Maslowian portfolio theory
Maslowian portfolio theory (MaPT) creates a normative portfolio theory based on human needs as described by Abraham Maslow. It is in general agreement with behavioral portfolio theory, and is explained in Maslowian Portfolio Theory: An alternative formulation of the Behavioural Portfolio Theory, and was first observed in Behavioural Finance and Decision Making in Financial Markets.
Maslowian portfolio theory is quite simple in its approach. It states that financial investments should follow human needs in the first place. All the rest is logic deduction. For each need level in Maslow's hierarchy of needs, some investment goals can be identified, and those are the constituents of the overall portfolio.
Comparison with behavioral portfolio theory
Behavioral portfolio theory (BPT) as introduced by Statman and Sheffrin in 2001, is characterized by a portfolio that is fragmented. Unlike the rational theories, such as Modern Portfolio Theory (Markowitz), where investors put all their assets in one portfolio, here investors have different portfolios for different goals. BPT starts from framing and hence concludes that portfolios are fragmented, and built up as layers. This indeed seems to be how humans construct portfolios. MaPT starts from the human needs as described by Maslow and uses these needs levels to create a portfolio theory.
The predicted portfolios in both BPT and MaPT are very similar:
- In BPT: safety layer, corresponds to the physiological and safety needs in MaPT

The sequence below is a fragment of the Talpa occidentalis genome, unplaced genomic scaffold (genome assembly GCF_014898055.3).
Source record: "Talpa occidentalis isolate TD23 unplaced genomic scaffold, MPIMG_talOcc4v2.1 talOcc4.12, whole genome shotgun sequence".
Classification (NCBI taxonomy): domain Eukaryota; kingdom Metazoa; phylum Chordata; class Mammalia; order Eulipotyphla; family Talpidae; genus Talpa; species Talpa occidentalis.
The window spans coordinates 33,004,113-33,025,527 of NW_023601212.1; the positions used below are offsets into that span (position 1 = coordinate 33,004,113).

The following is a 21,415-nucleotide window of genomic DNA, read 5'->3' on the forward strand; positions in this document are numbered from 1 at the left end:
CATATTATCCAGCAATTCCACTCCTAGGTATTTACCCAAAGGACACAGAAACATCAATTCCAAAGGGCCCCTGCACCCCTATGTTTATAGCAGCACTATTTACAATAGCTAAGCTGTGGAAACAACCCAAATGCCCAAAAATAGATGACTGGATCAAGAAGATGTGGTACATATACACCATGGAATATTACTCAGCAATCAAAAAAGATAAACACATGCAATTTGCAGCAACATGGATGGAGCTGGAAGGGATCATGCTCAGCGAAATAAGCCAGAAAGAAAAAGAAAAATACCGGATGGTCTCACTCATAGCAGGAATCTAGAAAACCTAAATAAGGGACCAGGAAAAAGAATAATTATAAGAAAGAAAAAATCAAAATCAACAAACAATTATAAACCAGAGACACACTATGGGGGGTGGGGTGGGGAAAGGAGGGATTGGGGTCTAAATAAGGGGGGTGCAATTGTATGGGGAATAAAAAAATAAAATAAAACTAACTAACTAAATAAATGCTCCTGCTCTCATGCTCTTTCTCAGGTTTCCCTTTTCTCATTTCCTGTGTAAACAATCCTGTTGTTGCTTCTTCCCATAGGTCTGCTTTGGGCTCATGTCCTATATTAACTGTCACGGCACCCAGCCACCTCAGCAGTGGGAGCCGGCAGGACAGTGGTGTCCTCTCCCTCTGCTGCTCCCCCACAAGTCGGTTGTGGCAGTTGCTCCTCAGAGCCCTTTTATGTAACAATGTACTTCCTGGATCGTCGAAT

- Specific layer in BPT are the love needs and the esteem needs in MaPT
- Shot at richness in BPT is the self-actualization level in MaPT
One will notice that the main differences between MaPT and BPT are that:
- MaPT is derived from human needs, so it is to some extent a normative theory. BPT is strictly a descriptive theory.
- MaPT generates from the start more levels and more specific language to interact with the investor; however, theoretically BPT allows for the same portfolios.
Generally it seems that Roy's safety-first criterion is a good basis for portfolio selection, of course, including all generalizations developed later.
- MASLOW, A. H. (1943): “A Theory of Human Motivation,” Psychological Review, 50, 370–396.
- DE BROUWER, Ph. (2009): “Maslowian Portfolio Theory: An alternative formulation of the Behavioural Portfolio Theory”, Journal of Asset Management, 9 (6), pp. 359–365.
- DE BROUWER, P. (2006): “Behavioural Finance and Decision Making in Financial Markets,” in Financial Markets, Principles of Modeling Forecasting and Decision-Making, ed. by W. Milo, and P. Wdowinski, pp. 24–44, Ł´od´z, Poland. Ł´od´z University Press.
- SHEFRIN, H., AND M. STATMAN (2000): “Behavioral Portfolio Theory,” Journal of Financial and Quantitative Analysis, 35(2), 127–151.
- MARKOWITZ, H. A. (1952): “Portfolio Selection,” Journal of Finance, 6, 77–91.